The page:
The two things I take away from this are: 1 – The footage is likely going to improve to some degree from this test footage, and 2 – It isn’t a great low light camera. Number 2 is something to really take into consideration especially for those of you that still haven’t upgraded from your 5D or other DSLR and are considering an upgrade. The BMCC (2.5K) is still one of my favorite cameras out there but it really isn’t a low light camera either and takes some getting used to if you’re coming from a camera that is great in low light. Grant’s statement leads me to believe that this camera probably doesn’t even perform as well as the original BMCC in low light, which may mean that you 800 ASA is where you should always be shooting if you want really clean footage. Once again this is just speculation though as I haven’t shot with the camera myself.
The biggest benefit to this camera is of course the global shutter, which differs from a rolling shutter in the way it captures the images and effectively can eliminate those micro jitters and skew associated with BMCC, DSLR, RED, and other cameras that suffer from rolling shutter artifacts. I’ll admit though, I thought the rolling shutter on the initial BMCC would give me a lot more trouble than it ever has. Because the camera is relatively heavy, it really helps to stabilize the footage by naturally acting as a buffer between your hand and the sensor. Rolling shutter is more of an issue on the Pocket Camera as the body is so small and there isn’t anything to absorb the shock of even light movement, which ends up hitting the sensor. The point being, the 4K camera will always have an edge when it comes to fast motion and whip pans, but in most real life shooting situations there may not be a huge difference.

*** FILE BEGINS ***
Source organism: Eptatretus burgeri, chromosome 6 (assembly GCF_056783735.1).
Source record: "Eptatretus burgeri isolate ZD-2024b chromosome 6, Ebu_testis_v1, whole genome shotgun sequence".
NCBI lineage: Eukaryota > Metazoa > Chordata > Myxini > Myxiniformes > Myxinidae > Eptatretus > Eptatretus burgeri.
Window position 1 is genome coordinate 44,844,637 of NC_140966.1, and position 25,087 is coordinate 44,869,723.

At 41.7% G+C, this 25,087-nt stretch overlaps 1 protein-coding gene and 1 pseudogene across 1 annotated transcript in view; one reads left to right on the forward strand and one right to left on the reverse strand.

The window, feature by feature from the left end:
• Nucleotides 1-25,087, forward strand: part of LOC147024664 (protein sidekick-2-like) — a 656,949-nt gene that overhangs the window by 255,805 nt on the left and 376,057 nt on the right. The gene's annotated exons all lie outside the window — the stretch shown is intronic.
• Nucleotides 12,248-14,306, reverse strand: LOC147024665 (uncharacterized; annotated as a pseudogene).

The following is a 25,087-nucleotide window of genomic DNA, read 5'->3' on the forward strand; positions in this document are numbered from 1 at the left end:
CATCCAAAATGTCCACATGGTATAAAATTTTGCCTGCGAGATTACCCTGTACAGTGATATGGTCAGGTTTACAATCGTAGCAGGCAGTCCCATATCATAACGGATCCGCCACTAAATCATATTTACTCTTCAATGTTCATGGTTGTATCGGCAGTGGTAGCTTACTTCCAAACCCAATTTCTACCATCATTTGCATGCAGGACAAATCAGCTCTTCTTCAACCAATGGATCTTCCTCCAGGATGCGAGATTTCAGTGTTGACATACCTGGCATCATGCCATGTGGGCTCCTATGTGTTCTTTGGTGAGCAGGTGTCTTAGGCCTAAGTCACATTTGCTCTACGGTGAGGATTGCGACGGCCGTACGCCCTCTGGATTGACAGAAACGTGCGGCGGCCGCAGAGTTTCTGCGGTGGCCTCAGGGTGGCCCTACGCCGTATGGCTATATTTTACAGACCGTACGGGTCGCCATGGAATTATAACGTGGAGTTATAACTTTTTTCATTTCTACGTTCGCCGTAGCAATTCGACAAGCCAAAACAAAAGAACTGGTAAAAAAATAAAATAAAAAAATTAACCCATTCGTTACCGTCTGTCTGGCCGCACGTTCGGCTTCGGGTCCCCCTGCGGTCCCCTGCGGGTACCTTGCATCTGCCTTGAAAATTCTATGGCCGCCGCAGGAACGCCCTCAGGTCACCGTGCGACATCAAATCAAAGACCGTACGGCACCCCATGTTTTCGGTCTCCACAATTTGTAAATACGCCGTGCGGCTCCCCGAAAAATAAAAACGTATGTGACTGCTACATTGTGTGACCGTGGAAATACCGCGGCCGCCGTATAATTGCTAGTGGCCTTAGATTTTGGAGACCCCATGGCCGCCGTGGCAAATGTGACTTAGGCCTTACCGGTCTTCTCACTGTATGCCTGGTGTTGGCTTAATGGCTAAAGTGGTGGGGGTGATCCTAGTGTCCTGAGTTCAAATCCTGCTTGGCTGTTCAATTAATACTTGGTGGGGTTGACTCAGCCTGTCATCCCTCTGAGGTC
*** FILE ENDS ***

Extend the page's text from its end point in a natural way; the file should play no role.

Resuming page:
Here’s another interesting quote from Grant Petty:
The Blackmagic Production Camera 4K is very different to our other cameras, but I personally think it’s quite filmy in its look, even though it’s not really a digital film camera but more of a general production camera.
This really put things in perspective for me because I was having trouble wrapping my head around this camera when it was first announced. I understood that it shot 4K, but didn’t necessarily see it as a step up from the BMCC as it was said to have less dynamic range which is one of the factors that really made the original BMCC produce such amazing images. But this statement really cleared things up. It seems like the intention with this camera is to use it more in a broadcast environment than in a narrative film environment. I don’t believe this is the camera for indie filmmakers on a budget (even though the camera is still very cheap). This is a camera for single or multi camera episodic television or other broadcast studio work, all of which will be well lit and as such not demanding a camera that can shoot at a high ISO or with 13 stops of dynamic range. It’s an affordable way to shoot 4K on productions that want to future proof by having Ultra HD masters, but don’t need an ‘available light’ camera that can shoot in the dark.
I’m glad Blackmagic is releasing this camera and I really do think there is a place for it. That said, I don’t see it’s impact being nearly as big as the Pocket Camera or the original BMCC and can’t see myself buying it because I mainly shoot narrative independent films, not episodic television. Global shutter is great, but not at the expense of dynamic range (speaking for my own work), and as it currently stands I still prefer the image off the BMCC even though the two are close. Hopefully by the time I am actually delivering 4K regularly there will be another iteration of the 4K camera that has both global shutter and the added dynamic range, but for now we can’t have everything!
You also might want to check out an article I wrote a while back titled Why Blackmagic’s Pocket Cam Will Be More Disruptive Than The 4K Production Camera.
Noam Kroll is an award-winning Los Angeles based filmmaker, and the founder of the boutique production house, Creative Rebellion. His work can be seen at international film festivals, on network television, and in various publications across the globe. Follow Noam on Twitter, Instagram and Facebook for more content like this!